Onsight: So what do you do for climbing training? Do you write a program? Do you train on plastic? Do you use a finger board, do you campus?
Daila: When I started climbing I trained in the climbing gym in Gran Canaria, There are not many climbing areas and I was studying and I was working and had no time so I just climbed in the gym. I went there to train, not specific training I went there just for bouldering, do whatever with my friends. After when I came here, to Catalunya, I was just climbing outside. I don’t know if this works for everybody because many times you go to the cliff and you don’t know if you will be strong, or you have to rest this day. You may arrive and say OK I don’t like this moment I can’t climb today, I am tired. But for me it is important to be motivated more than stronger physically. If I want to try this route, because I love it, I try because I feel good in the route, sometimes I feel stronger in my body but it doesn’t work for me. So I think this is slow for getting stronger but it’s better for motivation.
Onsight: Last year you were plagued by a finger tendon injury, how did you manage the ups and downs of not being able to climb for most of the year? What training did you do?
Daila: Yes I tore my pulley. They said maybe you can have surgery or rest. So I decided to rest. It was a bad time but a good time. I realized that I was not happy not climbing. But I discovered that I needed to be balanced, to have a good life without climbing. Now I can do many other things in my life to be happy not just climbing. I that moment I went to Gran Canaria to see my family often, I went to skiing, I traveled more and almost every day I went running, it was good for my mind and good for my body. And now after one year I am happy to come back climbing but not like there isn’t anything else in my life. I am psyched for traveling to know other places, pushing my limits but also trying new areas, climbing not hard routes but different styles, different countries. I don’t want to forget why I start climbing.
Onsight: You must come to Australia.
Daila: Yes I would like to go there. Especially now I have completed one cycle of my life and now this is a new cycle, to travel with climbing.
Onsight: You have now relocated to Italy, where about in Italy did you go and why did you chose this particular spot?
Daila: Last summer I decided to go to Italy for a climbing holiday with my friends from Gran Canaria. It was nice for me to climb in another place, new routes, like when I first came to Catalunya. The people there are similar to the Spanish super open people. I met friends and I was traveling between Catalunya and Italy a lot, and I thought that I would live in Era Vella (our house in Catalunya) but when I went back there I realised that I don’t want to be here now. I have many important people and friends in Catalunya but not for living, I decided to go to Italy and change my life cycle and find a balance there, working, climbing, be more grounded than before. I feel good in my climbing and personal/sentimental life here so I am starting my new adventure in this amazing country!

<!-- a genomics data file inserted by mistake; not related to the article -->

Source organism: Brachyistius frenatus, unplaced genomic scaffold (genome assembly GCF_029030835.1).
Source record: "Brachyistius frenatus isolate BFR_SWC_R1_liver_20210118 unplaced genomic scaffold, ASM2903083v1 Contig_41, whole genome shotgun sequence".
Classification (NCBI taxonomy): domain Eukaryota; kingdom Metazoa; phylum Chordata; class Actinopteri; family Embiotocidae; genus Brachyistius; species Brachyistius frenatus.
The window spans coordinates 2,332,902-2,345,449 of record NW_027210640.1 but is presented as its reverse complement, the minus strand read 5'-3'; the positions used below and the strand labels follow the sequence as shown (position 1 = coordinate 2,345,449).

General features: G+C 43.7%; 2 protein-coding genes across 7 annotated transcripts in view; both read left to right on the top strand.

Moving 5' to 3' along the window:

Onsight: How does the climbing compare to Catalunya?
Daila: I just know few climbing places in Italy. I live close to France so I climb in both countries. I like the landscape, it has more mountains close, snow, you can do other things. I am psyched to know new places here!
Onsight: Have you been able to meet a positive climbing scene there?
Daila: Yes for sure where I live there is a nice climbing gym (Il Punto) the people there are super nice. There is a youth women’s team and I would like to coach them, they are psyched, I am psyched. Also there are a big climbing community here, Italian people are really psyched and motivated.
Onsight: What cultural differences are there in Italy compared to Spain? Do you speak Italian?
Daila: I try to speak Italian it is very similar to Spanish. I want to go to school also because in the future if I want to work there it’s important to know the language. It is a beautiful language and so I am psyched to learn. The best cultural thing in Italia for sure is the gastronomy; food and wine are super good here!
Onsight: You have a new project now at Andonno in Italy called Noi (8b+) it is described as ‘old school’. Tell us about this route.
Daila: Noi, it’s a super logic line, fisic moves and then one thin crack. When I came back from Brazil last year I hadn’t been climbing a lot so initially I didn’t want to try because its 8b+ and I was only climbing 7b in Brazil. But my friend, Barbara (Raudner) from Austria, she’s super psyched a real fanatic, she tried the route, Noi, and said venga Daila you have to try the moves. When you try the moves you get hooked, and I felt super good and I was very close to doing it but then we went for a little travel to Sicily. When I came back it was wet and cold. But now I will come back it’s dry again!!
Onsight: A climber of your calibre must have several financial sponsorships. How do you support your climbing lifestyle?
Daila: I feel very lucky because I have a lot of support from my sponsors, like prana, Scarpa now, Sterling ropes and Petzl who I have been with several years now. I have to say thanks to my sponsors otherwise it is not possible for me to do what I have been doing for many years now. Thank you to all!
Onsight: So you have recently signed on with Scarpa shoes, what is your favourite model?
Daila: I love Boostic! And now they have the new Booster S, this is super, super nice, it is comfortable and I feel a lot of precision. It’s a nice balance between being soft and precise. Now I can’t try any other shoes.
Onsight: Where next? What are your plans for this year?
Daila: I never know my future plans but I see the next short term plan is going to Italy and to make my life there. After I want to go to Catalunya, Sicily and make a summer trip to USA. Maybe also Cuba?
Onsight: Where is your favourite place to climb in the world?
Daila: Now Oliana. But there are so many places that I haven’t been.
Onsight: Many thanks for your time today Daila.